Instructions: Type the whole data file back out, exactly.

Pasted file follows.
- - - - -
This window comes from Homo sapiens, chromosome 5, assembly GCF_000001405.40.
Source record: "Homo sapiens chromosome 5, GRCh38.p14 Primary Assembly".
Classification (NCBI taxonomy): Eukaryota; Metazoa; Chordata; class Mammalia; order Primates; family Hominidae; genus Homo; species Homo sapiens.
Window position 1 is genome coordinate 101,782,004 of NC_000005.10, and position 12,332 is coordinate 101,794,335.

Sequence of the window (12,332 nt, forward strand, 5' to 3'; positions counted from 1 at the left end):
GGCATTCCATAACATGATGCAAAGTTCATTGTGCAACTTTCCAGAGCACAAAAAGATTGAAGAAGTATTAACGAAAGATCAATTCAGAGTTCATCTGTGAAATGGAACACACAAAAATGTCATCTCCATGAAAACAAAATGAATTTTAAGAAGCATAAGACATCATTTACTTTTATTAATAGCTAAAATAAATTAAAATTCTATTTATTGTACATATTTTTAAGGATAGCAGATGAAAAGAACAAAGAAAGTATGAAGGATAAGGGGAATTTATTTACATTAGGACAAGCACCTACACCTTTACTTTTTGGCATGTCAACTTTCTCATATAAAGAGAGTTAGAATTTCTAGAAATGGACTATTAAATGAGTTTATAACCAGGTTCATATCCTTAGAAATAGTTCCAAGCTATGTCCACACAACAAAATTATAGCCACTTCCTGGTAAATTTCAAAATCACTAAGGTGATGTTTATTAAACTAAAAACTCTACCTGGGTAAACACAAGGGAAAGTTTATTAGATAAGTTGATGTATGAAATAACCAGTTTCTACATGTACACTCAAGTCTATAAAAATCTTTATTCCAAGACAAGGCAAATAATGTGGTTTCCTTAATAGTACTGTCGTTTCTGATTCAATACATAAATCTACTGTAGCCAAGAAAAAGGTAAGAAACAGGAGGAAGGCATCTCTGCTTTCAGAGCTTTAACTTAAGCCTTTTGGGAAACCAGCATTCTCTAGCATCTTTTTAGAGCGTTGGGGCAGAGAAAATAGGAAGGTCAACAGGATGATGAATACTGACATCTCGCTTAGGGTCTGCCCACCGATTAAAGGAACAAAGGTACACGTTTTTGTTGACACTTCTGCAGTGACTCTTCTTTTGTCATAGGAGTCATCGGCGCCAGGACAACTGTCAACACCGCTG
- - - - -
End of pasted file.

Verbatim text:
This window comes from Homo sapiens, chromosome 5, assembly GCF_000001405.40.
Source record: "Homo sapiens chromosome 5, GRCh38.p14 Primary Assembly".
Classification (NCBI taxonomy): Eukaryota; Metazoa; Chordata; class Mammalia; order Primates; family Hominidae; genus Homo; species Homo sapiens.
Window position 1 is genome coordinate 101,782,004 of NC_000005.10, and position 12,332 is coordinate 101,794,335.

Sequence of the window (12,332 nt, forward strand, 5' to 3'; positions counted from 1 at the left end):
GGCATTCCATAACATGATGCAAAGTTCATTGTGCAACTTTCCAGAGCACAAAAAGATTGAAGAAGTATTAACGAAAGATCAATTCAGAGTTCATCTGTGAAATGGAACACACAAAAATGTCATCTCCATGAAAACAAAATGAATTTTAAGAAGCATAAGACATCATTTACTTTTATTAATAGCTAAAATAAATTAAAATTCTATTTATTGTACATATTTTTAAGGATAGCAGATGAAAAGAACAAAGAAAGTATGAAGGATAAGGGGAATTTATTTACATTAGGACAAGCACCTACACCTTTACTTTTTGGCATGTCAACTTTCTCATATAAAGAGAGTTAGAATTTCTAGAAATGGACTATTAAATGAGTTTATAACCAGGTTCATATCCTTAGAAATAGTTCCAAGCTATGTCCACACAACAAAATTATAGCCACTTCCTGGTAAATTTCAAAATCACTAAGGTGATGTTTATTAAACTAAAAACTCTACCTGGGTAAACACAAGGGAAAGTTTATTAGATAAGTTGATGTATGAAATAACCAGTTTCTACATGTACACTCAAGTCTATAAAAATCTTTATTCCAAGACAAGGCAAATAATGTGGTTTCCTTAATAGTACTGTCGTTTCTGATTCAATACATAAATCTACTGTAGCCAAGAAAAAGGTAAGAAACAGGAGGAAGGCATCTCTGCTTTCAGAGCTTTAACTTAAGCCTTTTGGGAAACCAGCATTCTCTAGCATCTTTTTAGAGCGTTGGGGCAGAGAAAATAGGAAGGTCAACAGGATGATGAATACTGACATCTCGCTTAGGGTCTGCCCACCGATTAAAGGAACAAAGGTACACGTTTTTGTTGACACTTCTGCAGTGACTCTTCTTTTGTCATAGGAGTCATCGGCGCCAGGACAACTGTCAACACCGCTG